Life on the Web

Today's teens are the first people in history to grow up with the internet. We're raising awareness of online issues affecting young people's mental health.

Why we’re campaigning

81% of teenagers use social media. It's a way of life, but going through adolescence online is something most adults never experienced.

We want to help children and young people enjoy the mental health benefits being online can have, and tackle problems like cyberbullying and online privacy that can threaten mental health and wellbeing.

So we're asking you to tell us about your life on the web, from selfies and Snapchat to body image and FOMO using the hashtag #LifeOnTheWeb.

The YoungMinds Activists behind this #LifeOnTheWeb campaign are the proud winners of the 2016  Liberty Human Rights Christine Jackson Young People’s Award.

Did you know?

  • Children and young people spend an average of 12 hours a week online.
  • 1 in 3 11-16 year olds have been targeted, threatened or humiliated online.
  • Not all young people who are vulnerable online appear so in other aspects of their lives, suggesting that online risks can show up in unexpected ways.
  • A quarter of UK children in a 2014 survey reported skipping meals or sleep because of the internet.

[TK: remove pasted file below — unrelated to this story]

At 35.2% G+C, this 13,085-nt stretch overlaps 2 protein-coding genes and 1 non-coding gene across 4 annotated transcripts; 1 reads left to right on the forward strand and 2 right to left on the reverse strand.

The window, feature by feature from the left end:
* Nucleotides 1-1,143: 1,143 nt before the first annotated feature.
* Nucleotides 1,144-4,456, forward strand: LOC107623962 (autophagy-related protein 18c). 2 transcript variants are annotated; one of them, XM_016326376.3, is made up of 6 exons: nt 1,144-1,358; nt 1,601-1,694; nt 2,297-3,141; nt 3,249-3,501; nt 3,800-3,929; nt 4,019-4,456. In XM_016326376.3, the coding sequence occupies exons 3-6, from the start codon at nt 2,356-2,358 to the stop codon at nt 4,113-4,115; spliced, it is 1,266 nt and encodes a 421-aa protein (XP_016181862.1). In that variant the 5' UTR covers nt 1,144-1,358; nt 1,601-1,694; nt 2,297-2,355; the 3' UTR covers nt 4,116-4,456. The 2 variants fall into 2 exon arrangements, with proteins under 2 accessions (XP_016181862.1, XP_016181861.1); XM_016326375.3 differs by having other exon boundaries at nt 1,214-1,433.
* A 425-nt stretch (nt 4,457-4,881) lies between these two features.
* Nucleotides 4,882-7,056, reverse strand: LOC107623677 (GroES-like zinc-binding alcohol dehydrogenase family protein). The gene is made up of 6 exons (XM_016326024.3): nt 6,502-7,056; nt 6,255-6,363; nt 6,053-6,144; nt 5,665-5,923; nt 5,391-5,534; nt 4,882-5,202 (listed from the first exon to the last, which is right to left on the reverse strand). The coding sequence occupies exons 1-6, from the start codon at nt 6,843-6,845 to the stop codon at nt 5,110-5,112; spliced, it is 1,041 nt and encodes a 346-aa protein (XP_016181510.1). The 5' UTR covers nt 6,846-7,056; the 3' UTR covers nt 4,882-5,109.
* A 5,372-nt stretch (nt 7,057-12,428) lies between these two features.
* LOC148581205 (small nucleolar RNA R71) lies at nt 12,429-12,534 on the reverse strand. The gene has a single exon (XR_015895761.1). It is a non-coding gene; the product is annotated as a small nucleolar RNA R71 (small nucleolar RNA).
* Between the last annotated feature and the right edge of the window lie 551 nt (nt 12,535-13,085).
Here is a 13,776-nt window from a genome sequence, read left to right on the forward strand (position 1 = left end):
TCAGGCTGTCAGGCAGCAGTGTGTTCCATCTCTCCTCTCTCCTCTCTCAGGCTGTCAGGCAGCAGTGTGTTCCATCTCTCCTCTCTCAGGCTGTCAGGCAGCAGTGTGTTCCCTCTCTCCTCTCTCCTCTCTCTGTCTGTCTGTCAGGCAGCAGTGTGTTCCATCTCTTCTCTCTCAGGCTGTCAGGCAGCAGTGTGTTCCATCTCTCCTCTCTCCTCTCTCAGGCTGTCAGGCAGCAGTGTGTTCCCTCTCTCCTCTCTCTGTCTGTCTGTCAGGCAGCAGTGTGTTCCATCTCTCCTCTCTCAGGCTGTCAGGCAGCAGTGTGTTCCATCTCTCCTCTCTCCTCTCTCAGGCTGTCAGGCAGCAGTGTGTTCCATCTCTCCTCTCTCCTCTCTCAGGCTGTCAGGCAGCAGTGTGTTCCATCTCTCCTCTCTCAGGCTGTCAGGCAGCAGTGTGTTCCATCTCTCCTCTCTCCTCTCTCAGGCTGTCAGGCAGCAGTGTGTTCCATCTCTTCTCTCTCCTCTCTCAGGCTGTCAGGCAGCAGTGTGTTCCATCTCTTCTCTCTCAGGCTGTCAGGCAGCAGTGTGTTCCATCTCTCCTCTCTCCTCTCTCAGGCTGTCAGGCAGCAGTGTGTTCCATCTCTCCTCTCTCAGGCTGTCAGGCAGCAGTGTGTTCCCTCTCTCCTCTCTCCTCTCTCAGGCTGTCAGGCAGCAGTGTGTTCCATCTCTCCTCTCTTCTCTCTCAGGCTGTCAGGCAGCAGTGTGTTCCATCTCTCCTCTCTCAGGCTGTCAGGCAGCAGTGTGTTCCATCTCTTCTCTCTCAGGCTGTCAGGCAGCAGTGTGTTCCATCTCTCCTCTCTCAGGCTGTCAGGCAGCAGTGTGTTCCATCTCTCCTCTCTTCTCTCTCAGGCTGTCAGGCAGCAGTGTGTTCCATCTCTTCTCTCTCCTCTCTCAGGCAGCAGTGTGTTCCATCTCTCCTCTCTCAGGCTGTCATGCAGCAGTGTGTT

Our solution

We want children to have more support in building digital resilience, so the online world doesn't damage their mental health.

  • Life on the Web helps us understand young people's experiences by listening to your stories, while giving you a chance to recognise that you’re not alone.
  • Resilience for the Digital World is a report we produced with research company Ecorys, calling for more focus on building young people's digital resilience.
  • Conferences and training help us raise awareness and get adults better educated about the pressures young people face on the internet.
Our research shows that children and young people understand the online world a lot better than most adults, they are active creators of content, and are discerning when it comes to navigating social media. They’re more likely to listen to other young people, including older siblings, than adults warning them about the dangers of the online world.
Sarah Brennan, Chief Executive of YoungMinds

How to get involved

You can show your support by joining the conversation and tell us how you use the Internet to look after your wellbeing using hashtag #LifeOnTheWeb

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